Could a pill a day keep diabetes away?
Researchers look for the answer
September 10, 1996
Web posted at: 9:45 p.m. EDT
From Correspondent Jeff Levine
WASHINGTON (CNN) -- For every parent with diabetes,
there is a child who may be at risk for developing the
disease, a fact that Jane Turek knows only too well.
She herself has Type I diabetes. When blood tests
revealed that her seven-year-old son Ben is also at
risk for the disease, she was devastated.
"Naturally, you feel guilty. I mean, I have diabetes,
so I tend to blame myself, even though I know,
logically and rationally, it's not just me," Turek, a
diabetes educator, said.
Her illness requires her to take insulin injections
and watch her health closely for complications. Her
son Ben, whose blood test showed antibodies that could
destroy insulin-producing cells, is participating in a
National Institutes of Health study that might mean he
never has to.
It's estimated that every year in the United States,
some 13,000 children and teen-agers will be diagnosed
with Type I diabetes, once known as juvenile diabetes
because most of the people who develop it are young.
Type I diabetics don't produce insulin, which the body
needs to digest foods properly. Patients need insulin
injections to survive, and risk complications that can
lead to blindness, heart disease, and kidney failure.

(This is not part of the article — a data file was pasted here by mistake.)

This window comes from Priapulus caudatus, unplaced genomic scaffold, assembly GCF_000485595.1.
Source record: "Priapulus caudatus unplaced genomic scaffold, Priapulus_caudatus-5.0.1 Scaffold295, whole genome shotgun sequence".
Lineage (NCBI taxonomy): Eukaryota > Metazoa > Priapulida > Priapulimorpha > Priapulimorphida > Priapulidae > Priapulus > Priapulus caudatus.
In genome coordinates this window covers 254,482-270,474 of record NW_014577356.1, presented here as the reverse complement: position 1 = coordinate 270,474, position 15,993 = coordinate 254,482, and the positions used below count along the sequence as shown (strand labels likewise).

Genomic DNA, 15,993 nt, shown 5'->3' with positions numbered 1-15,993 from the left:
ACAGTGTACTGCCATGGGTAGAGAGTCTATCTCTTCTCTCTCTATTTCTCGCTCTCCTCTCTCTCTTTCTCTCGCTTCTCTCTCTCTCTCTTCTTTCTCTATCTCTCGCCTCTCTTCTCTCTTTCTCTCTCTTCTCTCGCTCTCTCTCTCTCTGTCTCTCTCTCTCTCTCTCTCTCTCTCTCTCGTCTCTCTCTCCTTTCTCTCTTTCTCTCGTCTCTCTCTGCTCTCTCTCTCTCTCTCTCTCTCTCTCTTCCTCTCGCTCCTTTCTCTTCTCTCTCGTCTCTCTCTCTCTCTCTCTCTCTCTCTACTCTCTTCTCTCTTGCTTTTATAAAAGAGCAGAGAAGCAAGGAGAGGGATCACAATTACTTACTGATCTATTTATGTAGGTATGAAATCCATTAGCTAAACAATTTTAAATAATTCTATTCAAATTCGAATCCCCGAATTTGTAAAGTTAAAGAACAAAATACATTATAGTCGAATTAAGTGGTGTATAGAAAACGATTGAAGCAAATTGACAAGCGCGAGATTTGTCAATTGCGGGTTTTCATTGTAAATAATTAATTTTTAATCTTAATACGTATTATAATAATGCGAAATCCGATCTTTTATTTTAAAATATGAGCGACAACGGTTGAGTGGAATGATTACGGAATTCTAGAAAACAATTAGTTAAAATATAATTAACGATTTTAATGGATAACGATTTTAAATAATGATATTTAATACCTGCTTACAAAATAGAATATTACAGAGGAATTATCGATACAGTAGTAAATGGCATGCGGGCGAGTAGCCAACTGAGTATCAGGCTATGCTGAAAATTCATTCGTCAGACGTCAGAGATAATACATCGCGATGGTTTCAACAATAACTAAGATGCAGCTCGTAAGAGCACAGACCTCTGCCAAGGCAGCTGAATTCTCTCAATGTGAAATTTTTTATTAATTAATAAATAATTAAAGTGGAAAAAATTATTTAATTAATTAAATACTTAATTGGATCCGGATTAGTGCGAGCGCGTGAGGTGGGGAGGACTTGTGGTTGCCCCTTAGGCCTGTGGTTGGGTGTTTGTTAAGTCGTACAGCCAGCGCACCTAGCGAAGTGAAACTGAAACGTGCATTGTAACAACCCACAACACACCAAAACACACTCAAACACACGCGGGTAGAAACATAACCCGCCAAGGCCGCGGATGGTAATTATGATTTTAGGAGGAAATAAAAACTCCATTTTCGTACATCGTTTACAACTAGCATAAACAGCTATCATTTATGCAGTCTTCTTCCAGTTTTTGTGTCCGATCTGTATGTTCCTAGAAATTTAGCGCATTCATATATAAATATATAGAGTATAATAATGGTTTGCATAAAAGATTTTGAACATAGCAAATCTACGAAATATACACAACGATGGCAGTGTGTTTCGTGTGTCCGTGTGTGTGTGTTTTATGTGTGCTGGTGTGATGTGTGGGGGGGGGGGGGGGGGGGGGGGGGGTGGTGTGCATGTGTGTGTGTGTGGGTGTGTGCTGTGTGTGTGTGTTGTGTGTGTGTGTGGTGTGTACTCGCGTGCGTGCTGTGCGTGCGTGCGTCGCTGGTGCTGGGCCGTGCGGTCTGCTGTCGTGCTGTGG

The idea behind the NIH study is to see if the disease
can be prevented by giving insulin to those at risk.
"I don't think that's too much to hope. I think this
is the first step that moves us in that direction,"
said Dr. Jay Skyler of the University of Miami, one of
the institutions participating in the nationwide,
Altogether, 10 medical centers across the country will
follow 830 children and adults whose blood contains
antibodies for Type I diabetes. Those with a greater
than 50 percent risk get insulin shots; individuals
with a 25 to 50 percent chance will get an insulin
"Even if we delay the disease by a number of years,
you delay the impact of accumulating glucose load,
creating the complications," Skyler said.
The question is, can an insulin capsule a day stave
off the ravages of diabetes? "We don't know for sure
if that's true, but you're so hopeful, you just assume
that that's the answer," diabetes patient Turek says.
The U.S. government says if the study proves out the
theory, then the $30 million spent on the study is a
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